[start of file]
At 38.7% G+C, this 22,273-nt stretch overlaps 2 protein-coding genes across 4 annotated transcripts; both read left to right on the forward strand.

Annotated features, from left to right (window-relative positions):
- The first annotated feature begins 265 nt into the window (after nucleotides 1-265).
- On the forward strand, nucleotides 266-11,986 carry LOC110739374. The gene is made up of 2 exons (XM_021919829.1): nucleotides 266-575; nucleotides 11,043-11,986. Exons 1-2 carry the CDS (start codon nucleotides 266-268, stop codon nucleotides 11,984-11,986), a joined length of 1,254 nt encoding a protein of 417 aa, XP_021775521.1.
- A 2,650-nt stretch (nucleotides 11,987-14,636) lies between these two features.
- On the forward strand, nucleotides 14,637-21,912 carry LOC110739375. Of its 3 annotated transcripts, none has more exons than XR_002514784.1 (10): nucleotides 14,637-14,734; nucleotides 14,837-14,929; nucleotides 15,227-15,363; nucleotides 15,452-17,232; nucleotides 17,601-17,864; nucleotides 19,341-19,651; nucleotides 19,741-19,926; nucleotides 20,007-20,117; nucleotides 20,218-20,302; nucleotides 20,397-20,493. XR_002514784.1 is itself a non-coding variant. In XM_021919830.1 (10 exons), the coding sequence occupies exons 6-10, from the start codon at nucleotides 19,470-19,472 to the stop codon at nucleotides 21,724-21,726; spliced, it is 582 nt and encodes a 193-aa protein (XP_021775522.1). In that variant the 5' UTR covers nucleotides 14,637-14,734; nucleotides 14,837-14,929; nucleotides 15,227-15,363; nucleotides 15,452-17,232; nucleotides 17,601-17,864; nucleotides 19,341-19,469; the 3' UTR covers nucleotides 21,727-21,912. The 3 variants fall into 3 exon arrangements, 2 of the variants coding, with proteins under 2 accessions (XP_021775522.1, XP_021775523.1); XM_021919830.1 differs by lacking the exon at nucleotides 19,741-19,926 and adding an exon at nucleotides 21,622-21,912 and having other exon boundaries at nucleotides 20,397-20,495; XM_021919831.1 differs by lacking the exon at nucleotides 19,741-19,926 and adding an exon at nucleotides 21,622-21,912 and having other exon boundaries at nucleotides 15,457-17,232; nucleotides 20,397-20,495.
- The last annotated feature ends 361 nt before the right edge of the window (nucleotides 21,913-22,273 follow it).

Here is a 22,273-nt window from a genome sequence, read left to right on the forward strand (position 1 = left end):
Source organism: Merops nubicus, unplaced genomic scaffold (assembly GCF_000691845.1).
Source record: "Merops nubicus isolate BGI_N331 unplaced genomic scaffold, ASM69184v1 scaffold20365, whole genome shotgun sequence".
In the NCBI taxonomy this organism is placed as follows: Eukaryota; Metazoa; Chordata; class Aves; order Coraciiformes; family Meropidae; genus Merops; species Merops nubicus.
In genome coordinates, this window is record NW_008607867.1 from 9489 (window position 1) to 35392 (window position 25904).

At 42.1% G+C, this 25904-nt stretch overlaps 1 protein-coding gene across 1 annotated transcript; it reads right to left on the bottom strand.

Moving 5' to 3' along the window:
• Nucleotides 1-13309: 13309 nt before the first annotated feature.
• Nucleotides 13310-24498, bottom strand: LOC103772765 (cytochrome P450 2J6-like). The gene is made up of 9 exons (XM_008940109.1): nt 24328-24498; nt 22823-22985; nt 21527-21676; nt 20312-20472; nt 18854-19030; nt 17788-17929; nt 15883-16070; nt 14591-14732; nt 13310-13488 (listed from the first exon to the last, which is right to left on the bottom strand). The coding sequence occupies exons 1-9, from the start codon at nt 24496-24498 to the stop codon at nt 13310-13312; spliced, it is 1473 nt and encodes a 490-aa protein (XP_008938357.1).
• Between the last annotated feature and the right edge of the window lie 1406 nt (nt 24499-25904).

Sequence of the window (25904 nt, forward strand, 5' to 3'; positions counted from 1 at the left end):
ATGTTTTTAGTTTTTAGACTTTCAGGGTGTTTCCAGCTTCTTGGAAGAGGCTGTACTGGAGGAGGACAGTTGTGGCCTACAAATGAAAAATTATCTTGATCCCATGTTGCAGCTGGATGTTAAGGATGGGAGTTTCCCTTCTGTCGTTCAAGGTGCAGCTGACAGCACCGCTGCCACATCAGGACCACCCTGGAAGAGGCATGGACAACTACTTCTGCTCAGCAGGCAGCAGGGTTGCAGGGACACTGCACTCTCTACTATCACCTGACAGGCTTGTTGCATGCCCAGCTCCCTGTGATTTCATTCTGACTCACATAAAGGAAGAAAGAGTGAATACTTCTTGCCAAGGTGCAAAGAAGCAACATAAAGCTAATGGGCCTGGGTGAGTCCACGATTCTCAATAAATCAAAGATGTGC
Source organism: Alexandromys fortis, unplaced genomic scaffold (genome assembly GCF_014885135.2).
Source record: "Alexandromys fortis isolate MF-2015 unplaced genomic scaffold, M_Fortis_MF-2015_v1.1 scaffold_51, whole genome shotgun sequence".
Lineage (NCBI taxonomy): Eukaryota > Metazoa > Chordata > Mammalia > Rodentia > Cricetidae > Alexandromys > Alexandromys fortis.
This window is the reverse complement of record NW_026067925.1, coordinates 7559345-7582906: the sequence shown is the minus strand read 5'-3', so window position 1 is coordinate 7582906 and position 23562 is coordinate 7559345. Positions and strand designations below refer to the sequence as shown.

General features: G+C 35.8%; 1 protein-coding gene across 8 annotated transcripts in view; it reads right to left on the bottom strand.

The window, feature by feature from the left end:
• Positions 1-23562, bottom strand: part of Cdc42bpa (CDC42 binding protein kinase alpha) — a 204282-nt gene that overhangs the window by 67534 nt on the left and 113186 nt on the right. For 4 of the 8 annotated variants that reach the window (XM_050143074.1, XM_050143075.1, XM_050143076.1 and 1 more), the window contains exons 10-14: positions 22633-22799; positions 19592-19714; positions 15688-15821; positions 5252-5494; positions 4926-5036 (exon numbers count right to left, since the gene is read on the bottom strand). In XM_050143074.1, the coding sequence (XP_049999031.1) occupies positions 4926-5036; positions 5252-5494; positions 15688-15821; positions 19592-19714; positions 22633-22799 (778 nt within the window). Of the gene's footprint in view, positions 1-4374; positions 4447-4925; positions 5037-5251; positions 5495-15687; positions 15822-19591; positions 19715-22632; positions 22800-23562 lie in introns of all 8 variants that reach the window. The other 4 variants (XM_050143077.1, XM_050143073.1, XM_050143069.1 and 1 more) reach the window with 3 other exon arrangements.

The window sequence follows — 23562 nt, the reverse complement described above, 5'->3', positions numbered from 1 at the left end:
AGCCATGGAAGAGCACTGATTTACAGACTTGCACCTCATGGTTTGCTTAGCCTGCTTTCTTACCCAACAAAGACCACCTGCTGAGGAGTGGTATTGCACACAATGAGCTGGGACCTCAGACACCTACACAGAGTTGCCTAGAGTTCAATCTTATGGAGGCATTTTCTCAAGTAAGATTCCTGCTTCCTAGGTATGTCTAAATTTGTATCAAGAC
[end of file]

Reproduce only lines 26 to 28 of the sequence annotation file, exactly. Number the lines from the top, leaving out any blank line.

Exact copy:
• Positions 1-23562, bottom strand: part of Cdc42bpa (CDC42 binding protein kinase alpha) — a 204282-nt gene that overhangs the window by 67534 nt on the left and 113186 nt on the right. For 4 of the 8 annotated variants that reach the window (XM_050143074.1, XM_050143075.1, XM_050143076.1 and 1 more), the window contains exons 10-14: positions 22633-22799; positions 19592-19714; positions 15688-15821; positions 5252-5494; positions 4926-5036 (exon numbers count right to left, since the gene is read on the bottom strand). In XM_050143074.1, the coding sequence (XP_049999031.1) occupies positions 4926-5036; positions 5252-5494; positions 15688-15821; positions 19592-19714; positions 22633-22799 (778 nt within the window). Of the gene's footprint in view, positions 1-4374; positions 4447-4925; positions 5037-5251; positions 5495-15687; positions 15822-19591; positions 19715-22632; positions 22800-23562 lie in introns of all 8 variants that reach the window. The other 4 variants (XM_050143077.1, XM_050143073.1, XM_050143069.1 and 1 more) reach the window with 3 other exon arrangements.

The window sequence follows — 23562 nt, the reverse complement described above, 5'->3', positions numbered from 1 at the left end:
AGCCATGGAAGAGCACTGATTTACAGACTTGCACCTCATGGTTTGCTTAGCCTGCTTTCTTACCCAACAAAGACCACCTGCTGAGGAGTGGTATTGCACACAATGAGCTGGGACCTCAGACACCTACACAGAGTTGCCTAGAGTTCAATCTTATGGAGGCATTTTCTCAAGTAAGATTCCTGCTTCCTAGGTATGTCTAAATTTGTATCAAGAC